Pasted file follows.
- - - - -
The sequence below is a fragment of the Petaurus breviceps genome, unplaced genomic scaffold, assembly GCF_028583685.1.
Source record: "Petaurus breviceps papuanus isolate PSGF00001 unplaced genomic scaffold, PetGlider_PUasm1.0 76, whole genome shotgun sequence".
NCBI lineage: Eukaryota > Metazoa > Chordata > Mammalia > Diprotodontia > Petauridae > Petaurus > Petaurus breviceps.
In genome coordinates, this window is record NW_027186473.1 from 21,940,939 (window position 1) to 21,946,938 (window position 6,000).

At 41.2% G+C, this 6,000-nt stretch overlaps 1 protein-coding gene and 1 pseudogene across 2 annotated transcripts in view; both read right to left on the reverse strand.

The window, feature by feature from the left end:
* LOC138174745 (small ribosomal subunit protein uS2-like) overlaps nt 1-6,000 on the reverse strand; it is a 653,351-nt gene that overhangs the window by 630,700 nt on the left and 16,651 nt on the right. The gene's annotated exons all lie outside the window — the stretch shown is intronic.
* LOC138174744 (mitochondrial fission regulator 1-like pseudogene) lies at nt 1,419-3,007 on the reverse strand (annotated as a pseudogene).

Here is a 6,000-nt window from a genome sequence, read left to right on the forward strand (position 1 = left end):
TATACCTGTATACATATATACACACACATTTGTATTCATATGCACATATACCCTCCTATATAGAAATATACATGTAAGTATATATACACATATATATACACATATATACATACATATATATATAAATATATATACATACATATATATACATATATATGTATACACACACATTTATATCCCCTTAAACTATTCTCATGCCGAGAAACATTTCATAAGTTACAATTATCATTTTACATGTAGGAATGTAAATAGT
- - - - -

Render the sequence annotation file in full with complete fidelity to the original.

The sequence below is a fragment of the Petaurus breviceps genome, unplaced genomic scaffold, assembly GCF_028583685.1.
Source record: "Petaurus breviceps papuanus isolate PSGF00001 unplaced genomic scaffold, PetGlider_PUasm1.0 76, whole genome shotgun sequence".
NCBI lineage: Eukaryota > Metazoa > Chordata > Mammalia > Diprotodontia > Petauridae > Petaurus > Petaurus breviceps.
In genome coordinates, this window is record NW_027186473.1 from 21,940,939 (window position 1) to 21,946,938 (window position 6,000).

At 41.2% G+C, this 6,000-nt stretch overlaps 1 protein-coding gene and 1 pseudogene across 2 annotated transcripts in view; both read right to left on the reverse strand.

The window, feature by feature from the left end:
* LOC138174745 (small ribosomal subunit protein uS2-like) overlaps nt 1-6,000 on the reverse strand; it is a 653,351-nt gene that overhangs the window by 630,700 nt on the left and 16,651 nt on the right. The gene's annotated exons all lie outside the window — the stretch shown is intronic.
* LOC138174744 (mitochondrial fission regulator 1-like pseudogene) lies at nt 1,419-3,007 on the reverse strand (annotated as a pseudogene).

Here is a 6,000-nt window from a genome sequence, read left to right on the forward strand (position 1 = left end):
TATACCTGTATACATATATACACACACATTTGTATTCATATGCACATATACCCTCCTATATAGAAATATACATGTAAGTATATATACACATATATATACACATATATACATACATATATATATAAATATATATACATACATATATATACATATATATGTATACACACACATTTATATCCCCTTAAACTATTCTCATGCCGAGAAACATTTCATAAGTTACAATTATCATTTTACATGTAGGAATGTAAATAGT